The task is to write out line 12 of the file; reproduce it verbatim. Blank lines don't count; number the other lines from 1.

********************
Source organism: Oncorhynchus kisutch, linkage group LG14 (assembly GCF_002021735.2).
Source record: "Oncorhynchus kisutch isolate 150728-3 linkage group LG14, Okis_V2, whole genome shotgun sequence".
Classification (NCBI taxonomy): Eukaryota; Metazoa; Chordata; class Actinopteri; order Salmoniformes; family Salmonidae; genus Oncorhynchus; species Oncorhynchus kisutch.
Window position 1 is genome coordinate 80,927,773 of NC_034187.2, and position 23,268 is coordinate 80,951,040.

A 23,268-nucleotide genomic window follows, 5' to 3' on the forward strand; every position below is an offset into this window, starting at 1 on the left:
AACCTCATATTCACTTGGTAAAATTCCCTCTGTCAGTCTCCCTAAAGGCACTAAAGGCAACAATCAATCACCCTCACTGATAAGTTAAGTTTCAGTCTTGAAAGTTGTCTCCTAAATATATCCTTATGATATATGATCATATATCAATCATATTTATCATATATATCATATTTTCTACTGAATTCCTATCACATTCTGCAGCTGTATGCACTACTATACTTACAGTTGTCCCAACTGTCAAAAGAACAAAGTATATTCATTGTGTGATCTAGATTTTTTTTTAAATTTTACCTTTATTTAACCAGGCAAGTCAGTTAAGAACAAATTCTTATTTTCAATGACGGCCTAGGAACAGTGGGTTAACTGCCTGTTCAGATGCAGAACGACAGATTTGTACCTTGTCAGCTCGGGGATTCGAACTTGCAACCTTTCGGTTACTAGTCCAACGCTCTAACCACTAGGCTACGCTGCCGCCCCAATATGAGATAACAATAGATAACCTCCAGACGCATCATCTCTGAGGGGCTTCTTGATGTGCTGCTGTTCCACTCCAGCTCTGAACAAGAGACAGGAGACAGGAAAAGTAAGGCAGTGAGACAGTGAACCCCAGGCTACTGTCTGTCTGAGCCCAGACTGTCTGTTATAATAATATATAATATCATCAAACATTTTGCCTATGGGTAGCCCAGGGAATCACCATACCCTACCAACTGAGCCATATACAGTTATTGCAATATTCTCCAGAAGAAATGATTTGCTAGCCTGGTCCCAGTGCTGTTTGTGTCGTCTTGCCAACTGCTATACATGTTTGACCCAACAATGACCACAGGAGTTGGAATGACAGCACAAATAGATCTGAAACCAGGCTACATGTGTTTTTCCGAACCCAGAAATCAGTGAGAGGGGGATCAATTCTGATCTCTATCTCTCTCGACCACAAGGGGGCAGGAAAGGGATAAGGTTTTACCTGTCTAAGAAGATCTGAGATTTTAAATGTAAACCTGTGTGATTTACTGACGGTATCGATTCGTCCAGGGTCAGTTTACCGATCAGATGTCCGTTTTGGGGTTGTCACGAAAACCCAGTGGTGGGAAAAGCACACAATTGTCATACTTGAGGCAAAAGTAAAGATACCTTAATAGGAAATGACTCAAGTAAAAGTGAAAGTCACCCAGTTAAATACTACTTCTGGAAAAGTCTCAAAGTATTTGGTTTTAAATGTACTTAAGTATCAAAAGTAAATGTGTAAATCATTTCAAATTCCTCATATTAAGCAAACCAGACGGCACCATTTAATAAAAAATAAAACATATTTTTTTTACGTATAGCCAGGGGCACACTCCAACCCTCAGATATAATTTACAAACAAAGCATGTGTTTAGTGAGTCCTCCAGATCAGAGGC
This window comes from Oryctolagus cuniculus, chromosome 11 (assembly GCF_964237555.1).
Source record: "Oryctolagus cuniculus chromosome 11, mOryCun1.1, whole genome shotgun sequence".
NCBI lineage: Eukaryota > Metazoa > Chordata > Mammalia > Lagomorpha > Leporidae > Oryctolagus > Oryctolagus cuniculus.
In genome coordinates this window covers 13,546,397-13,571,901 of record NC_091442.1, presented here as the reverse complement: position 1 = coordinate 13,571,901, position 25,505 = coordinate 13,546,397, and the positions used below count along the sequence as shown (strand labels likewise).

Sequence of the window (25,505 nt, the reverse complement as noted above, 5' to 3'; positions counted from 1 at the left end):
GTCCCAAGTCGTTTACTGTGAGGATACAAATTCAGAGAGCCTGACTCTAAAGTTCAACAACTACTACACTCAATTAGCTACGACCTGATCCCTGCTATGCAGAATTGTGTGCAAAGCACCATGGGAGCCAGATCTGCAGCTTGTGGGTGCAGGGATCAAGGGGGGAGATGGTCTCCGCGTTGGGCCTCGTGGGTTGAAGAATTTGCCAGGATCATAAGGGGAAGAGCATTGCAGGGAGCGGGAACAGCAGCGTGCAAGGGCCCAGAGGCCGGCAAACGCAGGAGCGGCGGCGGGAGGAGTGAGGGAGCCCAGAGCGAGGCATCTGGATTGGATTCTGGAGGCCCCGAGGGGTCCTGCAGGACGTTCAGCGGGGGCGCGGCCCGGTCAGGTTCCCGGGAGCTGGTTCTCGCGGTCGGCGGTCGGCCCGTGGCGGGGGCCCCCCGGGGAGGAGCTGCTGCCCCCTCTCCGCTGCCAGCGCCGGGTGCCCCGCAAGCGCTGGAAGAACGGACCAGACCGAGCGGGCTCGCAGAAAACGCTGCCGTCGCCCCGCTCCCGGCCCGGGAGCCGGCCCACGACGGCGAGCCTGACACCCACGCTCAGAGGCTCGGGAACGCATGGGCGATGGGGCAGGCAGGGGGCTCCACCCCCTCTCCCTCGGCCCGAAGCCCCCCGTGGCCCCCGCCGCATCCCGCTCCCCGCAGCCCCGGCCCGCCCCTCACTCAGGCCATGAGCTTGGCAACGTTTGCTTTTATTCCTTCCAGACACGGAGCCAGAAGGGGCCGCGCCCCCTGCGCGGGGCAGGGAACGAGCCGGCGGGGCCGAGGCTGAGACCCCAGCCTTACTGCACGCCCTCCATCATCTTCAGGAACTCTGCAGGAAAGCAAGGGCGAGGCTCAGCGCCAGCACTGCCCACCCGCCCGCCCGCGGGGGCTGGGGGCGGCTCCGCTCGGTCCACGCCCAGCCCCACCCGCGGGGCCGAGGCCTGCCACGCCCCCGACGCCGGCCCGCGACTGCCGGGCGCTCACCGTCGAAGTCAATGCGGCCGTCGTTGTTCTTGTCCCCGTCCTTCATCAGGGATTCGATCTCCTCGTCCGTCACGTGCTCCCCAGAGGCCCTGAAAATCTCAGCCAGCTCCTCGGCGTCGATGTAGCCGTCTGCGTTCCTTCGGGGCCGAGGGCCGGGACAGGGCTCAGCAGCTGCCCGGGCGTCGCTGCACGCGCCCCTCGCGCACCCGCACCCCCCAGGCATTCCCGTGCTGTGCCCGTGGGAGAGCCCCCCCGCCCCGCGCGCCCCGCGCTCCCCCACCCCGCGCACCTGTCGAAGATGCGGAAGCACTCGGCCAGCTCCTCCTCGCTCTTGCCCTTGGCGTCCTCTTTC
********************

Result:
GTCCCAAGTCGTTTACTGTGAGGATACAAATTCAGAGAGCCTGACTCTAAAGTTCAACAACTACTACACTCAATTAGCTACGACCTGATCCCTGCTATGCAGAATTGTGTGCAAAGCACCATGGGAGCCAGATCTGCAGCTTGTGGGTGCAGGGATCAAGGGGGGAGATGGTCTCCGCGTTGGGCCTCGTGGGTTGAAGAATTTGCCAGGATCATAAGGGGAAGAGCATTGCAGGGAGCGGGAACAGCAGCGTGCAAGGGCCCAGAGGCCGGCAAACGCAGGAGCGGCGGCGGGAGGAGTGAGGGAGCCCAGAGCGAGGCATCTGGATTGGATTCTGGAGGCCCCGAGGGGTCCTGCAGGACGTTCAGCGGGGGCGCGGCCCGGTCAGGTTCCCGGGAGCTGGTTCTCGCGGTCGGCGGTCGGCCCGTGGCGGGGGCCCCCCGGGGAGGAGCTGCTGCCCCCTCTCCGCTGCCAGCGCCGGGTGCCCCGCAAGCGCTGGAAGAACGGACCAGACCGAGCGGGCTCGCAGAAAACGCTGCCGTCGCCCCGCTCCCGGCCCGGGAGCCGGCCCACGACGGCGAGCCTGACACCCACGCTCAGAGGCTCGGGAACGCATGGGCGATGGGGCAGGCAGGGGGCTCCACCCCCTCTCCCTCGGCCCGAAGCCCCCCGTGGCCCCCGCCGCATCCCGCTCCCCGCAGCCCCGGCCCGCCCCTCACTCAGGCCATGAGCTTGGCAACGTTTGCTTTTATTCCTTCCAGACACGGAGCCAGAAGGGGCCGCGCCCCCTGCGCGGGGCAGGGAACGAGCCGGCGGGGCCGAGGCTGAGACCCCAGCCTTACTGCACGCCCTCCATCATCTTCAGGAACTCTGCAGGAAAGCAAGGGCGAGGCTCAGCGCCAGCACTGCCCACCCGCCCGCCCGCGGGGGCTGGGGGCGGCTCCGCTCGGTCCACGCCCAGCCCCACCCGCGGGGCCGAGGCCTGCCACGCCCCCGACGCCGGCCCGCGACTGCCGGGCGCTCACCGTCGAAGTCAATGCGGCCGTCGTTGTTCTTGTCCCCGTCCTTCATCAGGGATTCGATCTCCTCGTCCGTCACGTGCTCCCCAGAGGCCCTGAAAATCTCAGCCAGCTCCTCGGCGTCGATGTAGCCGTCTGCGTTCCTTCGGGGCCGAGGGCCGGGACAGGGCTCAGCAGCTGCCCGGGCGTCGCTGCACGCGCCCCTCGCGCACCCGCACCCCCCAGGCATTCCCGTGCTGTGCCCGTGGGAGAGCCCCCCCGCCCCGCGCGCCCCGCGCTCCCCCACCCCGCGCACCTGTCGAAGATGCGGAAGCACTCGGCCAGCTCCTCCTCGCTCTTGCCCTTGGCGTCCTCTTTC